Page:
A year to the day since Liberal politician Steve Doszpot was diagnosed with terminal liver cancer, he was farewelled with a state funeral at St Christopher's Cathedral in Forrest.
Hundreds of people turned out on Friday to honour the 69-year-old parliamentarian, who served in the ACT Legislative Assembly from 2008 until his death on November 25.
His death came just 10 days short of the date of his official resignation from the Assembly, making him the first ACT politician to die in office.
People stood in the aisles, in the lobby and even on the steps outside to pay their respects to the Hungarian refugee who carved out a life in Australia, never forgetting the great debt he felt to its people.
His funeral started bang-on 10am, in stark contrast to the man friends joked notoriously lacked punctuality.
But Mr Doszpot was also remembered as a man of determination, empathy and deep conviction, who was a champion of lost causes and hard luck cases, and who stood up for those left behind.
Friend of more than 40 years, Greg Fraser, said Mr Doszpot epitomised the great Australian dream - "that regardless of the circumstances of your birth you can be successful and reach the very highest levels of our society whether it be in business, politics, sport or other fields".
Football was a second religion to the staunch Catholic, and at least one brightly coloured guernsey was spotted in pews of shoulder-to-shoulder suit jackets.
His grandsons Andrew and Harry placed a pair of football boots underneath a portrait of Mr Doszpot, seated in the courtyard of the Legislative Assembly.
His granddaughter Kasia brought forward a poster from Mr Doszpot's last trivia night, the final in a long line of charity events fundraisers through which he raised $230,000.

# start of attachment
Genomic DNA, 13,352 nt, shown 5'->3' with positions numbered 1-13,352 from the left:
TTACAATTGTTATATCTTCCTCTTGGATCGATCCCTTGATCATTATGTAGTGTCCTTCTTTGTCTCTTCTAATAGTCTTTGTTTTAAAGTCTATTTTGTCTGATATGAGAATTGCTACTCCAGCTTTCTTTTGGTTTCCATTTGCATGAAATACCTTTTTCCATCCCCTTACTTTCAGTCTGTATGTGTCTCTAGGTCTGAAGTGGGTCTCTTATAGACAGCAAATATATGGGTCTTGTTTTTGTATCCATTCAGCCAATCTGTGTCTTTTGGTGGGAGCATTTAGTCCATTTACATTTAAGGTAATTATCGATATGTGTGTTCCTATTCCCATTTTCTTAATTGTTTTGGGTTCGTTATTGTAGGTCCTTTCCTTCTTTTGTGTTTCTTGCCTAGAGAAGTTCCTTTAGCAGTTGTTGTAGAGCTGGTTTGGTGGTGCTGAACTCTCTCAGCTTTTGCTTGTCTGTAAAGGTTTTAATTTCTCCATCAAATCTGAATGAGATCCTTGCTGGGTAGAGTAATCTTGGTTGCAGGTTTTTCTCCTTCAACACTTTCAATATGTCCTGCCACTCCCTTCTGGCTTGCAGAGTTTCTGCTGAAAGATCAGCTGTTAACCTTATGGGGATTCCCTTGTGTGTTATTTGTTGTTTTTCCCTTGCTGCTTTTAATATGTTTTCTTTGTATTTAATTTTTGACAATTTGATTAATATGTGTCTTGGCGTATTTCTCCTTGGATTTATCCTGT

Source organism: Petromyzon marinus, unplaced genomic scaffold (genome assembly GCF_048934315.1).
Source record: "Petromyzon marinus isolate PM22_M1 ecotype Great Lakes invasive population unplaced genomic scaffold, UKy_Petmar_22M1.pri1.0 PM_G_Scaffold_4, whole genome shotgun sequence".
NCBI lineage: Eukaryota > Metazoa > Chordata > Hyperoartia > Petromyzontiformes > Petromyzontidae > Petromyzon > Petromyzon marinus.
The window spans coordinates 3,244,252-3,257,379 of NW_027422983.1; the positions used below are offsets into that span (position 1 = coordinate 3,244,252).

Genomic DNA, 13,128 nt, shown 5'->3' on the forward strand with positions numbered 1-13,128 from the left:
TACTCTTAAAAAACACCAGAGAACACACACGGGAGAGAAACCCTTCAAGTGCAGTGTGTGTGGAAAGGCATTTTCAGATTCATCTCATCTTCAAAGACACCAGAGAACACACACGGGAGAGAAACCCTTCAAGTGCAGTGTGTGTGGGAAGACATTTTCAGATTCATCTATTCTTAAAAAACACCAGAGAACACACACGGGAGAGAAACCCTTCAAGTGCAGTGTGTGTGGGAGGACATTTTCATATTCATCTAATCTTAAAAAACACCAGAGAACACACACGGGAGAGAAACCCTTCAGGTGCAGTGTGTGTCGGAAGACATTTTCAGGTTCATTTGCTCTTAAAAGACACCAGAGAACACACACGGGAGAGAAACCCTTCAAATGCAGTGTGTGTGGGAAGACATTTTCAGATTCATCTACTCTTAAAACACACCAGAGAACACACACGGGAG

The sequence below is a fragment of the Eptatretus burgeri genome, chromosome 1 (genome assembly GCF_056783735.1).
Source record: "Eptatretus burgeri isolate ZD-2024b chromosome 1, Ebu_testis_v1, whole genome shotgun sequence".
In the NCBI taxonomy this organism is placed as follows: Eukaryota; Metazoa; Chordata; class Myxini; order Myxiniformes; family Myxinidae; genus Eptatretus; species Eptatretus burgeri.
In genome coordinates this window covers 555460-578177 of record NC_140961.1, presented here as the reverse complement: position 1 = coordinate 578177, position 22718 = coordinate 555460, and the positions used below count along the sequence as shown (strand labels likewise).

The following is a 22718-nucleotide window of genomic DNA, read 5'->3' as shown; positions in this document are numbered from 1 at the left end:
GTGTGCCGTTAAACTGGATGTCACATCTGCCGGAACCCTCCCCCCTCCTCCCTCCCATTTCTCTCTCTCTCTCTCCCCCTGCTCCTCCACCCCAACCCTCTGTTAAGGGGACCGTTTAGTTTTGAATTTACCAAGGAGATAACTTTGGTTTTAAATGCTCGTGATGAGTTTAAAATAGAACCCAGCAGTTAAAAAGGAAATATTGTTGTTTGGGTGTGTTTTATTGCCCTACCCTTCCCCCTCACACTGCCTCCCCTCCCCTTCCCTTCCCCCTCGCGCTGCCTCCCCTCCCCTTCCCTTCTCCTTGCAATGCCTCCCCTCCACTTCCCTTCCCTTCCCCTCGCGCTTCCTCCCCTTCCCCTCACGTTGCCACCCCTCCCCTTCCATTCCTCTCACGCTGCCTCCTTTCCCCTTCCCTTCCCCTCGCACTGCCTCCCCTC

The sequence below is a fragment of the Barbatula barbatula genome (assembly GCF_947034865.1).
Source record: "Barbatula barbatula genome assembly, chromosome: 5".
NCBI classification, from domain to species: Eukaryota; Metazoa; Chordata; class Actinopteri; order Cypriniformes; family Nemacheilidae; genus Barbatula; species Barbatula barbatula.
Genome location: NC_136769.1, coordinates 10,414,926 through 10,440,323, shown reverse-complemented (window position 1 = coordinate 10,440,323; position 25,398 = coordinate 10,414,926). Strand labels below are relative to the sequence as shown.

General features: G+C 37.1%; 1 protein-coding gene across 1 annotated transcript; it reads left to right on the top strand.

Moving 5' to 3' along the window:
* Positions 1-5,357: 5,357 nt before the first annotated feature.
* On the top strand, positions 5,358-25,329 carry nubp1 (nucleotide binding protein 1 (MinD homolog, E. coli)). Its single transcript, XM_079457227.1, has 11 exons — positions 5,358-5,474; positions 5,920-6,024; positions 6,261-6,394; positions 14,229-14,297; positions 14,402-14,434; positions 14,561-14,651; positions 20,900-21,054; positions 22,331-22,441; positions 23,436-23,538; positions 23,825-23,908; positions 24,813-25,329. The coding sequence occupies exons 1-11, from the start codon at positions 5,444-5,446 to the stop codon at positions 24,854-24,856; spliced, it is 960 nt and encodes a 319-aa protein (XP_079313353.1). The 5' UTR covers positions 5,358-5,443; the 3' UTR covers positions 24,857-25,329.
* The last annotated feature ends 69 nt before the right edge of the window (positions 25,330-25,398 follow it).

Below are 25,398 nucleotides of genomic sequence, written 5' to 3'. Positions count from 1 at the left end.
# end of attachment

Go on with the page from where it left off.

ACT Liberal politician Jeremy Hanson said Mr Doszpot's trivia night would return next May to raise money for liver cancer research.
"Steve would be disappointed that we don't have someone at the door selling tickets on your way out today, but we do hope to see you all there," Mr Hanson said.
Mr Hanson said the turnout was testament to the"remarkable" collection of friends Mr Doszpot had "from every walk of life".
A serial networker, Mr Hanson said Mr Doszpot never went anywhere without his business cards "which he gave out generously".
His wife Maureen dutifully tucked his business cards into his suit for his funeral, Mr Hanson said.
"I can picture Steve now, handing them out in heaven," he said.
"You could not go anywhere in Canberra without Steve running into someone he would know and want to engage with.
"Steve was successful at making friends because he was genuinely interested in other people and always took the time to engage people on their terms not his."
Official secretary to Sir Peter Cosgrove Mark Fraser attended on behalf of the Governor-General and Liberal Senator Zed Seselja represented Prime Minister Malcolm Turnbull.
The presence of NSW deputy premier John Barilaro caused a stir, given his calls that morning for Mr Turnbull to quit before Christmas.
ACT Chief Minister Andrew Barr and Canberra Liberals leader Alistair Coe jointly carried the ACT's flag into the cathedral, following an Australian flag held by his children Adam and Amy and a Hungarian flag carried by his sisters Anna and Mary.
His Legislative Assembly colleagues formed a guard of honour while his casket was carried from the church.
Mr Doszpot was buried at the Woden cemetery and is survived by his wife Maureen, his children Adam and Amy, their partners Annette and Ed, and his five grandchildren Issy, Kasia, Noah, Andrew and Harry.